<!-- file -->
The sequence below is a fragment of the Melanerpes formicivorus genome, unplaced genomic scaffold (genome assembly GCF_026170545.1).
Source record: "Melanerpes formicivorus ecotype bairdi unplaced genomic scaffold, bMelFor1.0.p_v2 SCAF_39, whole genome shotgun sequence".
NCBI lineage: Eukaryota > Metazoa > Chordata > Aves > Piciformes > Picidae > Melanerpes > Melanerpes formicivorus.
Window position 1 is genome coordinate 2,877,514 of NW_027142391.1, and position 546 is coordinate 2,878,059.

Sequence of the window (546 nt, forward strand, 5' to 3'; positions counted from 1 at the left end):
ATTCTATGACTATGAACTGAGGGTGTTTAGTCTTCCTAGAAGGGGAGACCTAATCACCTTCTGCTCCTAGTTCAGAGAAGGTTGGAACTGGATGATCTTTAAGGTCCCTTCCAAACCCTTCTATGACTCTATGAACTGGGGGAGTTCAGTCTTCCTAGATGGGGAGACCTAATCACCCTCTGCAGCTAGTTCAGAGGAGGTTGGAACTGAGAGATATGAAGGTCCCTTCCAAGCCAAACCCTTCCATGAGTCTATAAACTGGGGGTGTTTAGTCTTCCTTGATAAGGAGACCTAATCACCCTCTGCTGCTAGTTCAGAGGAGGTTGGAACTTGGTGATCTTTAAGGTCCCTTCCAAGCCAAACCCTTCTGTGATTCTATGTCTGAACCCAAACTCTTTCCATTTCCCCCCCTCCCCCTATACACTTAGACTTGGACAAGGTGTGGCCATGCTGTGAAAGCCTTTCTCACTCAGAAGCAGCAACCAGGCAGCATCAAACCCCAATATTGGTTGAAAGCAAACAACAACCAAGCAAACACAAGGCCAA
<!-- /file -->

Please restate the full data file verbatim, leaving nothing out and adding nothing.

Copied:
The sequence below is a fragment of the Melanerpes formicivorus genome, unplaced genomic scaffold (genome assembly GCF_026170545.1).
Source record: "Melanerpes formicivorus ecotype bairdi unplaced genomic scaffold, bMelFor1.0.p_v2 SCAF_39, whole genome shotgun sequence".
NCBI lineage: Eukaryota > Metazoa > Chordata > Aves > Piciformes > Picidae > Melanerpes > Melanerpes formicivorus.
Window position 1 is genome coordinate 2,877,514 of NW_027142391.1, and position 546 is coordinate 2,878,059.

Sequence of the window (546 nt, forward strand, 5' to 3'; positions counted from 1 at the left end):
ATTCTATGACTATGAACTGAGGGTGTTTAGTCTTCCTAGAAGGGGAGACCTAATCACCTTCTGCTCCTAGTTCAGAGAAGGTTGGAACTGGATGATCTTTAAGGTCCCTTCCAAACCCTTCTATGACTCTATGAACTGGGGGAGTTCAGTCTTCCTAGATGGGGAGACCTAATCACCCTCTGCAGCTAGTTCAGAGGAGGTTGGAACTGAGAGATATGAAGGTCCCTTCCAAGCCAAACCCTTCCATGAGTCTATAAACTGGGGGTGTTTAGTCTTCCTTGATAAGGAGACCTAATCACCCTCTGCTGCTAGTTCAGAGGAGGTTGGAACTTGGTGATCTTTAAGGTCCCTTCCAAGCCAAACCCTTCTGTGATTCTATGTCTGAACCCAAACTCTTTCCATTTCCCCCCCTCCCCCTATACACTTAGACTTGGACAAGGTGTGGCCATGCTGTGAAAGCCTTTCTCACTCAGAAGCAGCAACCAGGCAGCATCAAACCCCAATATTGGTTGAAAGCAAACAACAACCAAGCAAACACAAGGCCAA